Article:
My first article on this drama
Twins off the team
In the end, they didn't make the cut.
After a very public battle for the right to play on a boys' hockey team, identical twins Amy and Jesse Pasternak privately mourned their loss yesterday.
I do not care what anyone else says; girls playing on boys teams is not
If they had made the team, I am certain they would not be celebrating privately.
Their father Wally spoke for them.
"I applaud their courage for even going and trying out," he said from the doorstep of his family's home last night.
They were not shy about speaking publicly before. Not so surprisingly, this changed.
Courage? They really had nothing to lose. If they make the cut, I am sure they would have been gloating about it. If they did not make the cut, they have a ready excuse-"We are just girls."
"West Kildonan Collegiate and Seven Oaks School Division salute Amy and Jesse Pasternak for the strength and courage they displayed in asserting their right to try out for the team," said the written statement.
"They should not have been denied that opportunity on the basis of their gender."
There was no further comment from the division.
Now they have the division lauding their "courage" for "asserting" a non-existent right. I am sure they would not wax lyrical about any boy who fails to make the cut.
Wally Pasternak said his daughters figured they basically had "no hope in hell" of making the team, but were still upset they didn't make it.
If they did not have any real hope of making the team, one might wonder why they would cause such a fuss about being denied the opportunity.
The controversial ruling captured the attention of a hockey-loving nation.
No need to wonder. They wanted attention.
The twins did not play hockey in the two years since the MHSAA first rejected their attempt to join the boys' school team in Grade 10.
If they were at all serious about playing for the boys team, they would have been playing hockey the past two years. Of course, it would not have been on the boys team, but they had opportunities elsewhere. The only thing they were serious about was being considered "trailblazers" and "inspirations for girls everywhere." What does this have to do with the sport? Nothing at all.Pasternaks' saga comes to abrupt end
Wake, who coaches St. James Collegiate's girls hockey team, said he's never seen the Pasternak sisters skate but their time away from hockey couldn't have helped their chances of making the team.
"It's too bad they hadn't played hockey while awaiting this decision because it probably would have helped them in the long run," he said.
"I don't care whether you're Wayne Gretzky or these girls, you're going to be one or two steps behind."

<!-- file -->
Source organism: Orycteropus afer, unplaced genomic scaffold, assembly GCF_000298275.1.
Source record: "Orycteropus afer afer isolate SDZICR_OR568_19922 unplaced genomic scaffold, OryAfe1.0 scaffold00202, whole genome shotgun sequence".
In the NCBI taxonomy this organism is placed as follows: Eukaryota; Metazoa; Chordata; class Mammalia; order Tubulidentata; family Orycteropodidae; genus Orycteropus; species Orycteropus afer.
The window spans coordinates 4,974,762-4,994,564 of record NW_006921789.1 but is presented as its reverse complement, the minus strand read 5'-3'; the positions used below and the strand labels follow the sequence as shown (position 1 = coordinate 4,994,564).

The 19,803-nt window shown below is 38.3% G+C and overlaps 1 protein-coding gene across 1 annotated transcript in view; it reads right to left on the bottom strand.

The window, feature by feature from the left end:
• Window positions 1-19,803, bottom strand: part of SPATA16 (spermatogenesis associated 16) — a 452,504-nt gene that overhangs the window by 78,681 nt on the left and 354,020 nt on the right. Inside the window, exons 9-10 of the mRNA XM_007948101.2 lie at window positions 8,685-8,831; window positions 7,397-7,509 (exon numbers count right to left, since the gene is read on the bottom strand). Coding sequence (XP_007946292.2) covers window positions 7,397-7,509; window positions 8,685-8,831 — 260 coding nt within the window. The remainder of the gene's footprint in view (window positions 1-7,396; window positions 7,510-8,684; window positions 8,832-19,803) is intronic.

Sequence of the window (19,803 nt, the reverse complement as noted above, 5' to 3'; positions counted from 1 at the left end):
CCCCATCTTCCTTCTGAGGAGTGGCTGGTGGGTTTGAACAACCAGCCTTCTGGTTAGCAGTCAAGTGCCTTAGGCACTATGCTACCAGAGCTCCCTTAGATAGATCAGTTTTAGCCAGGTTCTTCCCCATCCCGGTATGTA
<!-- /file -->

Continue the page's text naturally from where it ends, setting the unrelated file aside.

Exactly. Surely they would not be dumb enough to think being out of practice for a couple of years would not torpedo their chances.
Manitoba Human Rights Commission lawyer Sarah Lugtig said the ruling only affects girls who want to play boys' hockey.
It doesn't allow boys to try out for girls' teams and won't necessarily have an impact on other high school sports, like volleyball and basketball, she said.
"Female hockey is a very different sport than boys' hockey and very few women are able to play on men's teams," said Lugtig.
Based on those two reasons, the adjudicator ordered the rules be changed for boys' hockey only and simply advised the Manitoba High School Athletics Association (MHSAA) to examine their gender rules for other sports.
She said the adjudicator was very clear about protecting girls-only teams.
"You need girls-only teams to ensure girls have equal access to sport."
[sarcasm]Of course, the double standard must
be maintained. Girls will not have equal access otherwise.[/sarcasm] If girls and boys are supposedly equals, why the double standard?
If girls want to play sports, let them play with other girls. If boys want to play sports, let them play with other boys. Giving girls the opportunity to play with the boys is a recipe for a nauseating amount of drama and litigation much like this case.
Someone might ask me, "Lord Feverstone, what if there is no girls team in a sport a girl wants to play?" If she wants to play it badly enough, she should try to form a girls team. It would be about an actual love of the game, not about trying to "show up" the boys for instant fame.
The angry father then took a swipe at the media for incessantly covering the case and not always favourably towards his daughters.
"They bashed the shit out of two little 17-year-old girls without knowing all the facts," he said.
Are they entitled to favourable coverage, especially when they choose to insult the girls team they refused to play for? Besides, from the sources I have read, the media seems to be on their side.
Do not want unfavourable media coverage? Keep out of the public eye. Problem solved.